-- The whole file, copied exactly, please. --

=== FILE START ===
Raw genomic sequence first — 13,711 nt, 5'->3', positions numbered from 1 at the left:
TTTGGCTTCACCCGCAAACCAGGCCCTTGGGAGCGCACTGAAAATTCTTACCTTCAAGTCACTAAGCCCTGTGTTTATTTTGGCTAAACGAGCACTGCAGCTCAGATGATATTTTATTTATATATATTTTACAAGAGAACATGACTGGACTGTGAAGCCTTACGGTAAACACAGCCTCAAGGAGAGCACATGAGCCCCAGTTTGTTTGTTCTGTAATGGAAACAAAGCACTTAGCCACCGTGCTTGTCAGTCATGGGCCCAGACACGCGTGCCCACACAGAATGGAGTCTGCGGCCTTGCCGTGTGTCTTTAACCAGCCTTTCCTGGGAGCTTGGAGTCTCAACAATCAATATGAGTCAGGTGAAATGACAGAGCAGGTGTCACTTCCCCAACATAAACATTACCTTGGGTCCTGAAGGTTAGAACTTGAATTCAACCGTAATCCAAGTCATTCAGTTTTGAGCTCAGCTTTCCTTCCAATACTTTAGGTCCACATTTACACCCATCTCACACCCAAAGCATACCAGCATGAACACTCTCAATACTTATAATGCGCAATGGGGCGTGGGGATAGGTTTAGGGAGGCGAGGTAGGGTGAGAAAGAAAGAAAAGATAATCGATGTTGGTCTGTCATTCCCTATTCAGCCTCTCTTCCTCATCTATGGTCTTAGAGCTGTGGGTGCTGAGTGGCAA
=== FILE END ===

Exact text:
Raw genomic sequence first — 13,711 nt, 5'->3', positions numbered from 1 at the left:
TTTGGCTTCACCCGCAAACCAGGCCCTTGGGAGCGCACTGAAAATTCTTACCTTCAAGTCACTAAGCCCTGTGTTTATTTTGGCTAAACGAGCACTGCAGCTCAGATGATATTTTATTTATATATATTTTACAAGAGAACATGACTGGACTGTGAAGCCTTACGGTAAACACAGCCTCAAGGAGAGCACATGAGCCCCAGTTTGTTTGTTCTGTAATGGAAACAAAGCACTTAGCCACCGTGCTTGTCAGTCATGGGCCCAGACACGCGTGCCCACACAGAATGGAGTCTGCGGCCTTGCCGTGTGTCTTTAACCAGCCTTTCCTGGGAGCTTGGAGTCTCAACAATCAATATGAGTCAGGTGAAATGACAGAGCAGGTGTCACTTCCCCAACATAAACATTACCTTGGGTCCTGAAGGTTAGAACTTGAATTCAACCGTAATCCAAGTCATTCAGTTTTGAGCTCAGCTTTCCTTCCAATACTTTAGGTCCACATTTACACCCATCTCACACCCAAAGCATACCAGCATGAACACTCTCAATACTTATAATGCGCAATGGGGCGTGGGGATAGGTTTAGGGAGGCGAGGTAGGGTGAGAAAGAAAGAAAAGATAATCGATGTTGGTCTGTCATTCCCTATTCAGCCTCTCTTCCTCATCTATGGTCTTAGAGCTGTGGGTGCTGAGTGGCAA